Judgement is difficult. The final part of the Hippocratic quote I’ve been riffing on to write this series of essays. I can easily see in the word ‘indicium’ the root of our English word ‘indict’ which isn’t pronounced anything like it looks.
it is very difficult to stand in accusation. It’s one of the aspects of my planned career I worry over – sitting in a courtroom bearing expert witness in testimony is a awe-full responsibility, and if and when I have to do it, I will be fully aware of the consequences of my judgement. Fortunately, I will never be in the position of the prosecutors, who have to decide to pass judgement in the first place. It’s a position of much power, and with power comes potential for abuse.
I’ve written a great deal about the American justice system, which is simultaneously a beautiful piece of work, and deeply flawed. I don’t think that it could be otherwise. The system itself is elegant. Humans… are not. We can, and do, account for the human factor when we set up the systems. But in the long run the systems break down, and have to be reconsidered and redesigned every so often. I wrote a multi-part piece on the plea deal, looking at both the criminal, and victim’s side of that story. There are places – notably Alaska – that have attempted to outlaw the practice of pleas, but it still gets used in different ways, because the whole system would be overtaxed and collapse were every indictment proceed to a trial.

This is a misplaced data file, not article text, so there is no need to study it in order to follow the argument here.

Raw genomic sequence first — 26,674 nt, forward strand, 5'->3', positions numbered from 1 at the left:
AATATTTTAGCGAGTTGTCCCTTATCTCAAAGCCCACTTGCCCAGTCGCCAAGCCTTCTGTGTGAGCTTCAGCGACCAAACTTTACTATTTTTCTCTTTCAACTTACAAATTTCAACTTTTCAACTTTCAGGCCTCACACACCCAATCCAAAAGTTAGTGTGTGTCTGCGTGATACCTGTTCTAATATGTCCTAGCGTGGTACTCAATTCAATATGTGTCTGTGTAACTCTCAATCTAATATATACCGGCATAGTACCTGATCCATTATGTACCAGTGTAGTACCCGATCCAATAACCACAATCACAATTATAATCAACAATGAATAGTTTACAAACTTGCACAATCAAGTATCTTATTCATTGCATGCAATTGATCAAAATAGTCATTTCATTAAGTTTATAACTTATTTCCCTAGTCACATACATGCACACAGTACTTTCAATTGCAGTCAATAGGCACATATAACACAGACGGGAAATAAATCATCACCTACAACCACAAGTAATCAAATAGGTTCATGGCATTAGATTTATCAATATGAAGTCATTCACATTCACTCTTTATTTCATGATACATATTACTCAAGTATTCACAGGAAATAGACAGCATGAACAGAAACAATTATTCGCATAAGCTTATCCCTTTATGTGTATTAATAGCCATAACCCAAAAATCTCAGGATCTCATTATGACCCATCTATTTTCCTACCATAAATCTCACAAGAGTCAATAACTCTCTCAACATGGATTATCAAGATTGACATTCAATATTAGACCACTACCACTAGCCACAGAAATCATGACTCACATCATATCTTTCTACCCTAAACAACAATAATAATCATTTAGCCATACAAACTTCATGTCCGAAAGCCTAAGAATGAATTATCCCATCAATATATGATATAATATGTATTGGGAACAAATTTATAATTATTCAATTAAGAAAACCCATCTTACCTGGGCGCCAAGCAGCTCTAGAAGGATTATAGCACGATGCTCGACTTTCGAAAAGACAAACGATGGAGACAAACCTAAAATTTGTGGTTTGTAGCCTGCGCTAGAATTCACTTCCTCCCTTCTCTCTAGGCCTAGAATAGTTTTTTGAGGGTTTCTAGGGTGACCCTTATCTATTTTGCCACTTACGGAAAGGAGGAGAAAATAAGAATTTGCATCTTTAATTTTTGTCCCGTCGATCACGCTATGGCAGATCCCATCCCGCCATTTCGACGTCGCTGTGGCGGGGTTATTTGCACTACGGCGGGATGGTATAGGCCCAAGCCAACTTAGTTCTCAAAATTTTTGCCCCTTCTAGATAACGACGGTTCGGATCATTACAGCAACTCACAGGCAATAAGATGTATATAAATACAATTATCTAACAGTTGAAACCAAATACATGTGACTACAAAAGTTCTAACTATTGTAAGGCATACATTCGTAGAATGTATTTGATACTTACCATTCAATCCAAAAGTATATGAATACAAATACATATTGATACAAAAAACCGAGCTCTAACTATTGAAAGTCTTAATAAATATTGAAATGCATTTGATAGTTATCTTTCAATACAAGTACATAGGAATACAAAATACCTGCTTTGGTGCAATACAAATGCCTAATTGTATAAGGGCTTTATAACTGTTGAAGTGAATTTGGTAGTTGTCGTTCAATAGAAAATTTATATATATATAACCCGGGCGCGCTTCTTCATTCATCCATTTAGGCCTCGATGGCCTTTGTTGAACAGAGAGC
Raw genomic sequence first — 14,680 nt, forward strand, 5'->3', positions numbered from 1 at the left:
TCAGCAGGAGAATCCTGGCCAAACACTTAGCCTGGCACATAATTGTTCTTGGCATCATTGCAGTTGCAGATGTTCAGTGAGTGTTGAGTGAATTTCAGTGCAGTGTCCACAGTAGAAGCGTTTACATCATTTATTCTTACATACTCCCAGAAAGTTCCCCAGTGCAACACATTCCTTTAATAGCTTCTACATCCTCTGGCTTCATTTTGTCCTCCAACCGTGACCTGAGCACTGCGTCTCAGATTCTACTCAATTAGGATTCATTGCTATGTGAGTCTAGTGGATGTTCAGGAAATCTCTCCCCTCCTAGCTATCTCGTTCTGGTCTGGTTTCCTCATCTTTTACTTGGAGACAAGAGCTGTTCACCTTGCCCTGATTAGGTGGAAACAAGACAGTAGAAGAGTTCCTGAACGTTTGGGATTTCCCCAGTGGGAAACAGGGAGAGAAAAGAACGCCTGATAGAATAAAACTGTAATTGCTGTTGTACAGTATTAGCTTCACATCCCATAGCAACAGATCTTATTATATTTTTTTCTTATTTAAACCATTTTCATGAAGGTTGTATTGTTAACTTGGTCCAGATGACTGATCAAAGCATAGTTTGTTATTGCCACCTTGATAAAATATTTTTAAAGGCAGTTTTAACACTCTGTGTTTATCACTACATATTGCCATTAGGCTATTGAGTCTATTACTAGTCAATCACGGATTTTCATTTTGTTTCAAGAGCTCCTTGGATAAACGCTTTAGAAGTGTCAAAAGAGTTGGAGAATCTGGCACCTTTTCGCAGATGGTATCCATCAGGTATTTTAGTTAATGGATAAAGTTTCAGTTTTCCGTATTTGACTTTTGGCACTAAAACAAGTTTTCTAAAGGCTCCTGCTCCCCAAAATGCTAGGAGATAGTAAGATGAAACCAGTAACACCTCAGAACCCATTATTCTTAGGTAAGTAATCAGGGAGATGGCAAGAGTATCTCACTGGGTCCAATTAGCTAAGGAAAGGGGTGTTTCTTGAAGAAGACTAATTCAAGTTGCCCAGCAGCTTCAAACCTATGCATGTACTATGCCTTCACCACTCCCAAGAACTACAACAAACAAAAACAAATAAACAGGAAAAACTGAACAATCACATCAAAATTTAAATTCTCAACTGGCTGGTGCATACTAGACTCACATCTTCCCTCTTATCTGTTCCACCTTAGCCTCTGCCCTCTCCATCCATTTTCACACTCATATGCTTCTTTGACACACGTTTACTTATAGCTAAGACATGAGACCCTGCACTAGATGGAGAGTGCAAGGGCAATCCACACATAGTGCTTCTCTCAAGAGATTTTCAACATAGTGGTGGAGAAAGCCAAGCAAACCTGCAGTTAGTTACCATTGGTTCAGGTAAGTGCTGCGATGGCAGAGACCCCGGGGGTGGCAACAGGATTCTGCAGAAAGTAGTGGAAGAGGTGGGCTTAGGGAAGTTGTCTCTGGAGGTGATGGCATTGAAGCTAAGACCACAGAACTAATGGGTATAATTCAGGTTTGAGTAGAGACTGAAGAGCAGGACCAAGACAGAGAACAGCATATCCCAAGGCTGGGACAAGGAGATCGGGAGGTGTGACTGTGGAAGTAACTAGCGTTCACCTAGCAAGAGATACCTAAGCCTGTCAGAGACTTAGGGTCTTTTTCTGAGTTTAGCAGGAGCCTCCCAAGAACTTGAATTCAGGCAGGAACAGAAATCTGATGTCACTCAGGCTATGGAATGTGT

Which brings me to the other use of the word judgement, and the more personal side of this essay. Reformation of the justice system is an enormous task that will take many, many years and the input of people far more knowledgeable than I. Reforming a personal judgement, on the other hand… The more I study criminology, the more I wonder about how much judgement some people have. Some, obviously, have none. One only need search for goofy criminals who committed the stupidest crimes imaginable. Your browser search ought to yield hundreds, if not thousands of examples. But even ‘criminal masterminds’ seem to have little judgement, let alone what the rest of us ordinary everyday citizens would call ‘good judgement’ when it comes down to it.
Using judgement is difficult. I touched on this yesterday with the idea of our lives being an experiment, and last week with knowing what is an opportunity, and what isn’t. How do we judge what is going to be best, moving forward.
Due to construction in the lab, I lost my desk for the day. Part II will appear tomorrow.